When you’re trying to understand the world of credit, you may have questions such as “how to read my credit score?” Your credit score is a three-digit number that’s generated from information contained in your credit report. This number gives potential creditors at a glance a quick assessment of how likely you are to repay borrowed money. The higher your credit score, the better your credit is considered to be.
Credit Score Ranges
While there are different models of credit scores, the most common models use scores that range from 300 to 850. If your score is above 800, it’s considered exceptional. Scores from 740 to 799 are very good, while 670 to 739 are good. If your score is between 580 and 669, it’s fair, and below 580 is poor.
Different creditors have different policies on what credit scores are good enough to qualify you to borrow money. Whatever your credit score, higher scores are always better. You may be approved for credit if you have less-than-perfect credit, but you may end up paying high interest rates.
Factors Used in Computing Credit Scores
Your credit score for each credit bureau is based on a combination of factors. These factors include:
- Payment history
- Total amount you owe
- Types of credit
- Length of credit history
- Number of recent inquiries
The importance of each of these factors can vary between different scoring models. You don’t have just one credit score; you actually have several different credit scores. Each of the three main credit bureaus, Experian, Equifax and TranUnion, calculates a score based on the information that’s been reported to them. FICO and Vantage also provide credit scores for specialized purposes such as auto loans or insurance.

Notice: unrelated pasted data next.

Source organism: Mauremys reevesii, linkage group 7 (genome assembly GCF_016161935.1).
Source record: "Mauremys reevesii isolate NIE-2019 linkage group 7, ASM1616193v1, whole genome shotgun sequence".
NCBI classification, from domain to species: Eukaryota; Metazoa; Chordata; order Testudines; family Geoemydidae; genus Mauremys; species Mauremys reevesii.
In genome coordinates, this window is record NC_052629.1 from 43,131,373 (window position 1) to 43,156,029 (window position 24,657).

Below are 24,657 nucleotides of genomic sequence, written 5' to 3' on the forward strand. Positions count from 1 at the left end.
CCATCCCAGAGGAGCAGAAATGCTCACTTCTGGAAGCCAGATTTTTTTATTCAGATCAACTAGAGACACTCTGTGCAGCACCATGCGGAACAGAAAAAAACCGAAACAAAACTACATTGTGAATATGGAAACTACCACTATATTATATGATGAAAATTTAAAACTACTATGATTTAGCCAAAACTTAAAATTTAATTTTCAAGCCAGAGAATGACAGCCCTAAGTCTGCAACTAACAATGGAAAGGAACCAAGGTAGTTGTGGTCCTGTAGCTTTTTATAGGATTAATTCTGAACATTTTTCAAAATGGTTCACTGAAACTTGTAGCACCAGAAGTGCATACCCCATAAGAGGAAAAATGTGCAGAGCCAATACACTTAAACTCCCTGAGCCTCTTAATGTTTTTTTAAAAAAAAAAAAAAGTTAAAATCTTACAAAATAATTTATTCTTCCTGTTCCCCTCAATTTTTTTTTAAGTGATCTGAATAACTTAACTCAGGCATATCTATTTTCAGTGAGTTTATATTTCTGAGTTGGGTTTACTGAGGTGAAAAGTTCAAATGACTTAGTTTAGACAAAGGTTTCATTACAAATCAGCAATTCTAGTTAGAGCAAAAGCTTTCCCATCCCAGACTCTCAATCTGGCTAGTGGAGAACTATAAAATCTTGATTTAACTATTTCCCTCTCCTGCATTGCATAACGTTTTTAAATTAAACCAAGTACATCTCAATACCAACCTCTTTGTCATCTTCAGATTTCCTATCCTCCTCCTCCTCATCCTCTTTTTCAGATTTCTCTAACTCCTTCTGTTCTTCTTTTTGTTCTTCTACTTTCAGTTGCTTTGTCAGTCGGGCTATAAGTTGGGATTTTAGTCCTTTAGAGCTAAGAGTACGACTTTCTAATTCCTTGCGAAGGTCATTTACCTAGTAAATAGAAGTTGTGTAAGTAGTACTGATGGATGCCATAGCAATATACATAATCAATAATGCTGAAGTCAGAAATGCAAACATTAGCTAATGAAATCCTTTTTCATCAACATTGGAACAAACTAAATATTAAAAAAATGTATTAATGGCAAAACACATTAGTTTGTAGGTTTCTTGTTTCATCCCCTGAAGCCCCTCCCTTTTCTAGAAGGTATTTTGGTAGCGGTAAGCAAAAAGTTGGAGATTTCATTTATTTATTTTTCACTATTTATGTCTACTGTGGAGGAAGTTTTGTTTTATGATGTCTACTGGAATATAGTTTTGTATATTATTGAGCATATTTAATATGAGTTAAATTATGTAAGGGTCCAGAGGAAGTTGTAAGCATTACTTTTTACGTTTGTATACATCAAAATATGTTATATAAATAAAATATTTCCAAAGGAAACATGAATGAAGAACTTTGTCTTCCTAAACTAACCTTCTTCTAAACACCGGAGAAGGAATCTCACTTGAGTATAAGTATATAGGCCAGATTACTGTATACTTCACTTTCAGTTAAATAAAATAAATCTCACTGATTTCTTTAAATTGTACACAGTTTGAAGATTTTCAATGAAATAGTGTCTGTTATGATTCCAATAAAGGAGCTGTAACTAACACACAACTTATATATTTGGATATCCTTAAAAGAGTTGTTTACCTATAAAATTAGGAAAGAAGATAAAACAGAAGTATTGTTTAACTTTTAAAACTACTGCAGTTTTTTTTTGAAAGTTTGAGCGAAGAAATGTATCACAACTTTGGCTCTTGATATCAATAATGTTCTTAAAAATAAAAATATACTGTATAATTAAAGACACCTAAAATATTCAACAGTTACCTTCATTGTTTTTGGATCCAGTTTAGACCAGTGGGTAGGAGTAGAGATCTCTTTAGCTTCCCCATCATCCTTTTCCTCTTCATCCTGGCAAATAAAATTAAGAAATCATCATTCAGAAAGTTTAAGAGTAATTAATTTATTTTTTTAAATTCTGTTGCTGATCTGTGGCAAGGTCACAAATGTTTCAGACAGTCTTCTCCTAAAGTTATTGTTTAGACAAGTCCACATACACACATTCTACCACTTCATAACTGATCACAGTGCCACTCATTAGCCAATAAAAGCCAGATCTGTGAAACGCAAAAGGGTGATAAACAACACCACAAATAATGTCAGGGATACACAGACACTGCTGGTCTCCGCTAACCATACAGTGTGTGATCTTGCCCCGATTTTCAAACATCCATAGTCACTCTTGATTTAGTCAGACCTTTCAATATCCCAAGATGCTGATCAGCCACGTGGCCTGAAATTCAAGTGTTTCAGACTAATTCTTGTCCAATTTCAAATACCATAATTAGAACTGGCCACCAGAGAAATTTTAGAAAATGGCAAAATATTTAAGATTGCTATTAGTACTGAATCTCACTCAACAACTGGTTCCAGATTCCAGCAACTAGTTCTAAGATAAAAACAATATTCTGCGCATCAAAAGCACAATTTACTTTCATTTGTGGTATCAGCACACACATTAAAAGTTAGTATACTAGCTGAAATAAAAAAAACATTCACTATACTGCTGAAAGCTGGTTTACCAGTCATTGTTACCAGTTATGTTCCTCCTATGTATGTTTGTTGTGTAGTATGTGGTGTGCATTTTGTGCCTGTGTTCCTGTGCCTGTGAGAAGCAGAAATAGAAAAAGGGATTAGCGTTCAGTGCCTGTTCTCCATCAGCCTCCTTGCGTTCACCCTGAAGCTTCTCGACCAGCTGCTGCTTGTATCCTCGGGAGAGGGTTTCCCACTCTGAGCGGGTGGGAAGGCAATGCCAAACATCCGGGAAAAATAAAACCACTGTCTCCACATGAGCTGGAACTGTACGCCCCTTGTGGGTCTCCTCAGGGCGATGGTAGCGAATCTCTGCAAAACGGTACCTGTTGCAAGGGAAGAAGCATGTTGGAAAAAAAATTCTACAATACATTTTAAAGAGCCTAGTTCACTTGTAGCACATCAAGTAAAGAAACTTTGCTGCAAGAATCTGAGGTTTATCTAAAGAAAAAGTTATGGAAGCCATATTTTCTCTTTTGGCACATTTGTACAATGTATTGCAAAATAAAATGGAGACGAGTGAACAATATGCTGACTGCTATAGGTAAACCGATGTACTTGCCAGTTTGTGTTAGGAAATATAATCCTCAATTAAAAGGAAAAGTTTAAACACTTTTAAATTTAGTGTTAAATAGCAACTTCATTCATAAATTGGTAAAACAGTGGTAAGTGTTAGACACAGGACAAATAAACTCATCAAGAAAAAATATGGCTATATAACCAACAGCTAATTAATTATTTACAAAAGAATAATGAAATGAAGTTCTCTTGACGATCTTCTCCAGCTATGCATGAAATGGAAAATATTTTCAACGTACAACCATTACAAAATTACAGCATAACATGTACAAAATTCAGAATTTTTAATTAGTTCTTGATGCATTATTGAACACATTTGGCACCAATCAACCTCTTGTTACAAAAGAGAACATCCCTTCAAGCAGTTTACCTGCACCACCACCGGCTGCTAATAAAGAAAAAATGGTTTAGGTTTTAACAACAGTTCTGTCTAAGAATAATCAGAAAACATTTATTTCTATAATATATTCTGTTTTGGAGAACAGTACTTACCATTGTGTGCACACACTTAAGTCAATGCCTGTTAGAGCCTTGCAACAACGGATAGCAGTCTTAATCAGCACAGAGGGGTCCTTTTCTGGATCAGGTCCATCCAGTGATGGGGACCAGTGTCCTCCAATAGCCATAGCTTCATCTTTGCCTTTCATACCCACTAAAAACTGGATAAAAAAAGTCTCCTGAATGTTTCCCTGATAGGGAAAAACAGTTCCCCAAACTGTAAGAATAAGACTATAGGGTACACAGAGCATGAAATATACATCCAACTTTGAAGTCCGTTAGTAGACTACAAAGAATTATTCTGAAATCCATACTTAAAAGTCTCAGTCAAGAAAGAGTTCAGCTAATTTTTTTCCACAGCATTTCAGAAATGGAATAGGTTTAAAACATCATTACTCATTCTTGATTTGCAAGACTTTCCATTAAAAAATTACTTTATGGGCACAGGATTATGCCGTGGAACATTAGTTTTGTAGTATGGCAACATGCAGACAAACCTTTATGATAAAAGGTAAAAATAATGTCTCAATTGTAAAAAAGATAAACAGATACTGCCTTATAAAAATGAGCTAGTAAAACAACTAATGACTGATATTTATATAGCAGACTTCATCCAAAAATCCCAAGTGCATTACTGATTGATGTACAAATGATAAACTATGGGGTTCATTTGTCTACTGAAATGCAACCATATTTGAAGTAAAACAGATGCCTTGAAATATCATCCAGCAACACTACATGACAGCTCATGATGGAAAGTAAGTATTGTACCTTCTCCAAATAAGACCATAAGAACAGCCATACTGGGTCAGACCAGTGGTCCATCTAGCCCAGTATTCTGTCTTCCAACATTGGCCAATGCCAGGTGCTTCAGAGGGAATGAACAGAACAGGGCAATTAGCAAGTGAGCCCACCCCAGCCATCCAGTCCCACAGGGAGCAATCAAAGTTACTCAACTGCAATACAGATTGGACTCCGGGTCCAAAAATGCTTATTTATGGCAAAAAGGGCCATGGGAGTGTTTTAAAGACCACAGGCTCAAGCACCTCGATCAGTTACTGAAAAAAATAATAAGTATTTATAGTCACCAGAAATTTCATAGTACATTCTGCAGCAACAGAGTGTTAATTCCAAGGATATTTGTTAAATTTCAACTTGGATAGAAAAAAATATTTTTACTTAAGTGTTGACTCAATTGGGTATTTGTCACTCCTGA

What Causes a Bad Credit Score?
If your credit score is low, it could be because you’ve had some big problems in the past such as bankruptcy or paying your bills more than 30 days late. While experiencing bankruptcy or having accounts end up in collections can significantly impact your score, even having just one payment go more than 30 days late can cause your score to drop. Having a large credit utilization rate or having too many inquiries for new credit in a short amount of time are other factors that can cause your score to drop.
You may also have a low credit score if you’ve never borrowed money before. Having no credit history makes you a bigger risk to potential lenders.
Bringing Up Your Credit Score
If your credit score isn’t great, do what you can to bring it up. Pay your bills on time and avoid borrowing more than 30 percent of your credit line on a credit card. Make sure that all of the information on your credit report is correct. Finding errors is surprisingly common, and any inaccuracies should be reported so they can be removed so that they don’t continue to hurt your credit score.
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